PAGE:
RSU Strategies for Tech Professionals with Landon Loveall

by | Jun 13, 2024 | RSU, Stock Options

RSU Strategies for Tech Professionals with Landon Loveall

by | Jun 13, 2024 | RSU, Stock Options

RSU strategies for tech professionals

When you’re negotiating your compensation package, it’s easy to focus on the salary and maybe even the number of stock options you’re being offered. But how often do you consider the vesting schedule and how your equity accumulates over time? This is something I didn’t fully appreciate during my early career. Looking back at my negotiations from 2010 to 2012, I realize how critical it is to understand these elements, especially in today’s competitive job market.

What You’ll Learn in This Episode: 

  • Vesting Schedules: Know your company’s vesting schedule; it influences financial planning and retention.
  • Tax Implications: RSUs are taxed as ordinary income upon vesting; companies often use sell-to-cover to handle taxes.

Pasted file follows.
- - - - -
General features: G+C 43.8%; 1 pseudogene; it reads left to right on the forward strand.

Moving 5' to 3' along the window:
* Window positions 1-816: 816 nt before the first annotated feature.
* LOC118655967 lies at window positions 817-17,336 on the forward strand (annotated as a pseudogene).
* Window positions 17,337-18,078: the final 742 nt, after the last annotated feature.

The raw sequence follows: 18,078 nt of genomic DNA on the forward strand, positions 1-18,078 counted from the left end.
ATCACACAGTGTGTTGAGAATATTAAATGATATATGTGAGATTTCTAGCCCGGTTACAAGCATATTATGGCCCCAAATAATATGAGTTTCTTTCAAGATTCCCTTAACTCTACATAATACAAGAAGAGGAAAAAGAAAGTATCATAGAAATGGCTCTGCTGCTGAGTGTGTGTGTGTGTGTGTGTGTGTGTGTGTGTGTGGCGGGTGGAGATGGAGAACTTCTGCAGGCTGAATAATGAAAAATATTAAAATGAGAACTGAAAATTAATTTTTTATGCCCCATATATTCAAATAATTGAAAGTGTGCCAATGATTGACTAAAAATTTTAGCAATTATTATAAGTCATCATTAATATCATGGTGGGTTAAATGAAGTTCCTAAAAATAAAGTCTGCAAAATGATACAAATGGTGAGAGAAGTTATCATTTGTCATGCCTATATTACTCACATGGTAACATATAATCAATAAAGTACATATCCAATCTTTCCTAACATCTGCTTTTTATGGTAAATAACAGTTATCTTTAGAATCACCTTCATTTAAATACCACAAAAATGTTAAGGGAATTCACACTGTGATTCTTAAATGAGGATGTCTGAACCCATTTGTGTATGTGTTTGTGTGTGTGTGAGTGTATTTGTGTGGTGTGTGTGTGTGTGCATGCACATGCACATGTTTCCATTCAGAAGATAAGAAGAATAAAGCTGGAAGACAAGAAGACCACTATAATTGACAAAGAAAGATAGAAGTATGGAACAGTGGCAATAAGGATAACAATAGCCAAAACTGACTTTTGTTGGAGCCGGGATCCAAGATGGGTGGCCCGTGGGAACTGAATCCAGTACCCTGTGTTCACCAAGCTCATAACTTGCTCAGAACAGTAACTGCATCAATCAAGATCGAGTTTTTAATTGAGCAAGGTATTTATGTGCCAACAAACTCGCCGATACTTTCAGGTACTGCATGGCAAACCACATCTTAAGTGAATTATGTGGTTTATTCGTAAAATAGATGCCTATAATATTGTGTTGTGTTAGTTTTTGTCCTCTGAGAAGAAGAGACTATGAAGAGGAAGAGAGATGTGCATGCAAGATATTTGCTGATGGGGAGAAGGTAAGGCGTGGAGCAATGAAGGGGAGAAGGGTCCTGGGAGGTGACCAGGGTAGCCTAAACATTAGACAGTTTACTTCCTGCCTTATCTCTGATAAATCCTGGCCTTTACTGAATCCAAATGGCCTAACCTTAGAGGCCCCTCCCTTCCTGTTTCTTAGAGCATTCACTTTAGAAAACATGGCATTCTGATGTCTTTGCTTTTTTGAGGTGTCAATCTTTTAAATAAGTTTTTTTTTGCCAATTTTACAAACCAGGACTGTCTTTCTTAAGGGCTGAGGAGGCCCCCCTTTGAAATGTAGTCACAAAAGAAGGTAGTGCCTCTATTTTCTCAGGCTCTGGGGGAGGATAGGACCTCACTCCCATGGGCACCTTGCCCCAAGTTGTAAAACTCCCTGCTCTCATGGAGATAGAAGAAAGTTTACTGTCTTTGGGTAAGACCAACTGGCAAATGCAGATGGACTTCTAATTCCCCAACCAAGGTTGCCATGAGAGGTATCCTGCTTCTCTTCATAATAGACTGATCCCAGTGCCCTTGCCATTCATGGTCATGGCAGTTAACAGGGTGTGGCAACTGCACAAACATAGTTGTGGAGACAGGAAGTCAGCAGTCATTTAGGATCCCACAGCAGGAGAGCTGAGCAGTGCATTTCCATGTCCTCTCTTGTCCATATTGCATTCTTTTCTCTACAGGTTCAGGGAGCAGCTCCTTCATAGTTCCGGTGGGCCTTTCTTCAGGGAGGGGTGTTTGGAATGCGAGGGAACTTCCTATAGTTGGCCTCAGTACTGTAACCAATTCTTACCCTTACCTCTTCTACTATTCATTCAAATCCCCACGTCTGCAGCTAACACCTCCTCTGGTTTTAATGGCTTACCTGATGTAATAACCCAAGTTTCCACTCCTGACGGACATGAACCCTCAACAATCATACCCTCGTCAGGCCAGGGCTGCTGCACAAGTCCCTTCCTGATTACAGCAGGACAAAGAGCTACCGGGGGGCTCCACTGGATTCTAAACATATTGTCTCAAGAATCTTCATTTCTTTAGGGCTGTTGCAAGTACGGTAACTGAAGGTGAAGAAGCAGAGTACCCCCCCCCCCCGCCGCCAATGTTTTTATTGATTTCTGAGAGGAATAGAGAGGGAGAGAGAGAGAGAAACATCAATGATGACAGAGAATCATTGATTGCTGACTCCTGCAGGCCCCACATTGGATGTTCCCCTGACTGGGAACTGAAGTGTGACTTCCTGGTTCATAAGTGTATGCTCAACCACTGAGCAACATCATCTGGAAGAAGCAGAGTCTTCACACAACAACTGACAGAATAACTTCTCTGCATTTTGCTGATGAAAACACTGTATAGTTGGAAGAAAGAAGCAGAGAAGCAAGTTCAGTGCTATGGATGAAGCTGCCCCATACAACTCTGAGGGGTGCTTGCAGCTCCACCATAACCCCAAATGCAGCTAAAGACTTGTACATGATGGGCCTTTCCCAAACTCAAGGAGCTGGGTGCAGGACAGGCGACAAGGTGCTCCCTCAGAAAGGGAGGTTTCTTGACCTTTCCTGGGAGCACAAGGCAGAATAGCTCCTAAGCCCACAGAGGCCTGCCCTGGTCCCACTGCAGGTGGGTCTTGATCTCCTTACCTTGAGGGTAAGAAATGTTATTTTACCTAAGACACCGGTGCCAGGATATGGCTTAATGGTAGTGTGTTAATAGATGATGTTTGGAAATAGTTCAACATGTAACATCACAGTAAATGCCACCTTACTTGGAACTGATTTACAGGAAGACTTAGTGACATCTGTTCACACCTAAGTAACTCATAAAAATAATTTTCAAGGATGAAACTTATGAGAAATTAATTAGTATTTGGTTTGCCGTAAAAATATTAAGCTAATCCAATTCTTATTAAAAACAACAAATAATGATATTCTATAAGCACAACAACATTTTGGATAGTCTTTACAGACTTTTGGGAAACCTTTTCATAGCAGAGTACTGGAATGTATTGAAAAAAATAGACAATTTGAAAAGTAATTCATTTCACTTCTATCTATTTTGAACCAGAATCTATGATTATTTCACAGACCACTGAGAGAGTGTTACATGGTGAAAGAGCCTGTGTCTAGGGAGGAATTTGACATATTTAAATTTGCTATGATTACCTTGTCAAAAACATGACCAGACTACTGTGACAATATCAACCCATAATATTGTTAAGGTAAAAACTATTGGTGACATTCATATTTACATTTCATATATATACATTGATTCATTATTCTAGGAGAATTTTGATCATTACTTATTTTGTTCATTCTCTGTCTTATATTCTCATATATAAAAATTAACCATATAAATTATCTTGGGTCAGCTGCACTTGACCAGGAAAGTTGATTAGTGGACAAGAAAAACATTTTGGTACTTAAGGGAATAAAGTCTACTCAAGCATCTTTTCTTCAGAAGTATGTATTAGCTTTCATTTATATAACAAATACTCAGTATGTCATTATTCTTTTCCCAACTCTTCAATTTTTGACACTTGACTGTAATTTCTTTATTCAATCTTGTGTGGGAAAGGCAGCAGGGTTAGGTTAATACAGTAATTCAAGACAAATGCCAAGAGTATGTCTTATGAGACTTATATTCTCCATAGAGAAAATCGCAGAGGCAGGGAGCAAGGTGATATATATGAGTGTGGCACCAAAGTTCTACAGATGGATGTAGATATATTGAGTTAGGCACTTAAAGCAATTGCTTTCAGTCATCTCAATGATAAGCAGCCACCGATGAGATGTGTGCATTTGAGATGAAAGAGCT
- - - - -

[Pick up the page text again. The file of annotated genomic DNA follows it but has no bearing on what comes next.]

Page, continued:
• Market Trends: Stay informed about RSU trends, such as downside protection, to negotiate better deals.
  • Financial Impact: Negotiating RSUs affects your financial future; focus on stock quantity, vesting schedules, and perks.
  • Professional Advice: Consult a financial advisor to manage and maximize your RSUs effectively.

I’m excited to share insights with you on this episode of Tech Careers and Money Talk, hosted by Christopher Nelson. We dive deep into the world of Restricted Stock Units (RSUs) and their growing use in equity compensation, particularly in the tech industry.

If you don’t already know, RSUs are a type of equity compensation where you’re granted company shares, which vest over a specific period. Unlike stock options, RSUs don’t have an exercise price; the shares are given to you outright once they vest. This means you receive the full value of the shares on the vesting date, making them a powerful component of your compensation package.

Companies like Microsoft and Facebook have led the charge in utilizing RSUs. Facebook, for instance, was one of the first to offer RSUs before its IPO, followed by Twitter, which saw a significant influx of employees navigating the  This shift has set a precedent for many other companies, including newer tech giants like Stripe and Instacart.